In addition to scratching your lonely bone, dogs serve serious purposes aboard a small boat. They are the watch that never sleeps and who will, in port, loudly announce the approach of friend or foe. Any dog bigger than a bread box is sufficient to dissuade strangers and alert the neighborhood should you be ashore. They will defend you to the death and will defend your ladies honor even, unfortunately, sometimes against you.
A major consideration is that all zoological crew come a cropper over the exclusionary health laws of nations which seem intent on keeping them out. Paradoxically, the most rigid by far is England, that country of animal lovers who on one hand consider that vivisecting a vivisectionist is a boon not a crime and on the other hand will ban your animal at their border. In spite of its love for animals, England requires that your perfectly healthy mutt must languish for lonely months in quarantine awaiting the improbable bloom of some canum arcanum disease. Other nations are almost as strict, so that it is possible that your 200 pound mastiff may never be allowed off your only slightly heavier boat. Should you opt for a large dog make it a water spaniel or some other breed who will get his exercise in the water and will not yearn after forbidden beaches.
Some countries are reasonable about quarantining animals and, save for England, after you are in port for a while, the officials seem to forget their legal passion for canine rejection. As ever, a little baksheesh helps.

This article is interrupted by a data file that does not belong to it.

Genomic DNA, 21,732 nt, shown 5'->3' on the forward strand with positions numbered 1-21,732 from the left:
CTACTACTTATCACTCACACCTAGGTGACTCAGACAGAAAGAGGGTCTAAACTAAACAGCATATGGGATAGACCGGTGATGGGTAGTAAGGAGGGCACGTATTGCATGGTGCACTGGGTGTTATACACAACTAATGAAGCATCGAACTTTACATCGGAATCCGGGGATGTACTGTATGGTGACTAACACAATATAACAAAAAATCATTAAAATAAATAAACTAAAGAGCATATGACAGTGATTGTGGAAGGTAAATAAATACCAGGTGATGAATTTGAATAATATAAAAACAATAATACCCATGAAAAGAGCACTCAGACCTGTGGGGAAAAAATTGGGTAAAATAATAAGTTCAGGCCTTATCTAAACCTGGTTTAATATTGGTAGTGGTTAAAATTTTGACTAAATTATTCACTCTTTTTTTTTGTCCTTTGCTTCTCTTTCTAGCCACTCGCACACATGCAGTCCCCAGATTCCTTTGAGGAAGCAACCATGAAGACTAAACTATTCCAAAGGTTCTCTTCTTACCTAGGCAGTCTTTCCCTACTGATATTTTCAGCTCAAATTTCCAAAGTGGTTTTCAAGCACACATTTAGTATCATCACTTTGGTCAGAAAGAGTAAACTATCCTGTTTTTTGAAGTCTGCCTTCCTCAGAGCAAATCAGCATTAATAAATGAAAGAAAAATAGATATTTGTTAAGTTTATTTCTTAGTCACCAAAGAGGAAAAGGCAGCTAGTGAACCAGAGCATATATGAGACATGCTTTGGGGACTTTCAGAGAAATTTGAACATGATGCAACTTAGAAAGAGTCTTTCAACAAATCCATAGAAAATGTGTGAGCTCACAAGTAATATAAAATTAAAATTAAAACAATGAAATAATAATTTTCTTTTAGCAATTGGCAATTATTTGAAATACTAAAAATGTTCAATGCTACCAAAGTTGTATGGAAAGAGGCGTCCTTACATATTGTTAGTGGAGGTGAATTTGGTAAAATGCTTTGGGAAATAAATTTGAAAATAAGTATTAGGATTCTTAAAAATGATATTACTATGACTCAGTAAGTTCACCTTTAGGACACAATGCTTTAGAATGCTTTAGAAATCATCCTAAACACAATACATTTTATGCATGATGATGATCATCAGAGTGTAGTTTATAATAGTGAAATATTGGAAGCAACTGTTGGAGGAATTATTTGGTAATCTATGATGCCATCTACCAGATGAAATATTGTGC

Disposal of doggy-do is no problem since dogs are easily trained to 'do' in a delegated place at a delegated time. Even an old dog can be taught this new trick and a pup is a cinch. The only thing you cannot teach a dog to do is hang his hieni over the rail and, in all fairness, I do not know many sailors who have mastered that technique. At any rate do not allow the small problem of personal pup hygiene deny you the pleasure of having a dog aboard, especially since he would rather be with you than anywhere else in creation.
One thing that you do not have to worry about is faunic mal de mer. Animals seem not to get seasick and when they do, or if they do, it is usually characterized by a need for lots of sleep. If you happen to own a lazy dog to begin with, you may never know if he is feeling a bit dizzy or just running true to breed. With a naturally snoozy pussy you will never know.
I do not carry a beast aboard and I realize that I am missing much. The one time that I did rub up against an animal was memorable and, though bittersweet, delicious. We were enjoying the effusive Japanese hospitality of the Kansai Yacht Club near Kobe when a sorry, sick and bedraggled kitten wandered aboard. Our human crew immediately turned into sentimental wrecks, and for three days we fed, ministered to and monitored that poor tyke until she quietly, like the lady she was, gave up her tiny little ghost. We found a small rise at the sea's edge where we buried her. She had been with us only three days and, beast though she was, she gave us the most human of all of our moments of passage.
By all means take an animal as crew. They are, perhaps, God's apology for all the human assholes in the world.